Fatigue is one of the most common, distressing, and frustrating side effects of cancer and its treatment. While red blood cell growth factors (erythropoietin) have greatly reduced the fatigue associated with anemia, patients continue to be confronted with fatigue that interferes with normal physical and emotional function both during and following treatment.
Cancer treatment-related fatigue is associated with reduced physical strength, aerobic function, cognitive dysfunction, and depressed mood. Fatigue is generally reported to be worse among younger patients. While some chemotherapy regimens may cause more fatigue than others, there are no identified risk factors for disabling levels of fatigue.
MK is a 58-year-old woman with stage III breast cancer. She received neoadjuvant chemotherapy consisting of doxorubicin (A), cyclophosphamide (C), and paclitaxel (T), or ACT. After 6 weeks of treatment she had achieved a good tumor response (shrinking approximately 3 cm) and was a candidate for breast conservation surgery. One month following the completion of surgery she returned to continue chemotherapy and completed the dose dense ACT regimen. In order to prevent neutropenia she received granulocyte colony-stimulating factor (G-CSF, filgrastim [Neupogen]). When her hemoglobin fell below 11 g/dL she was started on an erythropoietic agent to correct her anemia.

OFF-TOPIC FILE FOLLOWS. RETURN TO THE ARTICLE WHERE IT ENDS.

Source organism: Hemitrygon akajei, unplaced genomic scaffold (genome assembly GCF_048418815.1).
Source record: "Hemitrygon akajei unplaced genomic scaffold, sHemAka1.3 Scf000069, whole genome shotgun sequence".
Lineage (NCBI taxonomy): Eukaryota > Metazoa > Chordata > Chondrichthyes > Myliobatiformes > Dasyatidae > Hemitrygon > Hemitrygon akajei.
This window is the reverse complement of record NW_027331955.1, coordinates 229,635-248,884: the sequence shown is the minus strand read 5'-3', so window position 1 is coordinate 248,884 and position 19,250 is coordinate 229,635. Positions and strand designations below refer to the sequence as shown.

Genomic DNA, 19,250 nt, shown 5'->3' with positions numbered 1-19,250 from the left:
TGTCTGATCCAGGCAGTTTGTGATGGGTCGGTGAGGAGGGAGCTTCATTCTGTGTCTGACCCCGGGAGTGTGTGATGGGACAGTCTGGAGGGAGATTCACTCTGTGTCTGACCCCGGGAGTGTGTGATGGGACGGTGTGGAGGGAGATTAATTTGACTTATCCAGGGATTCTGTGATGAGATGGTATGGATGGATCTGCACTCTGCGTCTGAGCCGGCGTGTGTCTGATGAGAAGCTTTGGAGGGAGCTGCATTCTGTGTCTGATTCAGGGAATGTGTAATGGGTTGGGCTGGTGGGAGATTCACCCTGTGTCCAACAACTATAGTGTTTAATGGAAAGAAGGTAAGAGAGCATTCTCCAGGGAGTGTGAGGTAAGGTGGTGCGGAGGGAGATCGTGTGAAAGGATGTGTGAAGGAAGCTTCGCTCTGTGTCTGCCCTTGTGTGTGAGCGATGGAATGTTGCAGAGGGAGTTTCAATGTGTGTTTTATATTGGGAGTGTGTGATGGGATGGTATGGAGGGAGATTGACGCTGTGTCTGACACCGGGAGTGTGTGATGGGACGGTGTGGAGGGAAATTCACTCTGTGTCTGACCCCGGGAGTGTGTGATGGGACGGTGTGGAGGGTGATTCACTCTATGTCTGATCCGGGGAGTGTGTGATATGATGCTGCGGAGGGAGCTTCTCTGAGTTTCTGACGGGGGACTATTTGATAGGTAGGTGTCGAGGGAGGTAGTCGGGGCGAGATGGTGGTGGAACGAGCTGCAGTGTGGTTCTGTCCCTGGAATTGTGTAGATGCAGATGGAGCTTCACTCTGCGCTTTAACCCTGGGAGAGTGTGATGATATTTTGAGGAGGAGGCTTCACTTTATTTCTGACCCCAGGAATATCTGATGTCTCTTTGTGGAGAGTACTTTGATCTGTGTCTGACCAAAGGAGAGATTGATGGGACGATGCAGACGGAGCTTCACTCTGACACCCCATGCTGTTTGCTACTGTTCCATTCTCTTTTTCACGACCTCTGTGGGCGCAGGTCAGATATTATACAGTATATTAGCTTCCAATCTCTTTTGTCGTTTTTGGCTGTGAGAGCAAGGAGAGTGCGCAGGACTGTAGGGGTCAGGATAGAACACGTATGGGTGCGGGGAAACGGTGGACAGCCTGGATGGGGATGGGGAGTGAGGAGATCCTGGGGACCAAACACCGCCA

Although from a medical perspective MK tolerated treatment well, she continued to experience worsening fatigue, complained of feeing irritable and moody, and reported problems with her memory. These side effects were sufficiently troubling that she didn't feel comfortable doing her usual activities and felt safest at home. She stopped going to the grocery store, asking her husband to help with this and other chores.
MK was assessed for depression and started on Wellbutrin XL 300 mg daily. Within 2 weeks of starting Wellbutrin XL her symptoms of depression improved. However, her fatigue persisted; during the second half of chemotherapy she became increasingly sedentary, only leaving the house for medical appointments. She would walk from her house, to the car, and then to the infusion room and be exhausted and out of breath. The more she protected herself and tried to rest the worse she felt, not only physically but emotionally. Fatigue was taking its toll on her as she became more and more debilitated from trying to reduce her fatigue by resting and doing nothing.
As MK neared the completion of chemotherapy she vocalized great concern about her ability to continue with treatment and begin radiation therapy; she was just too weak. At this point, MK was referred to the cancer rehabilitation program.
The cancer rehabilitation program required MK to commit to exercising with a therapist 3 days a week. A systematic, step-by-step approach was taken to increase her aerobic capacity and muscle strength. Each exercise session started off with a slow warmup on a recumbent bicycle and then increased in intensity to approximately 60% to 75% of her predicted maximum heart rate. She pedaled at this intensity for varying periods of timeless time when she initially stated the program, with gradual increases in duration at this constant intensity.
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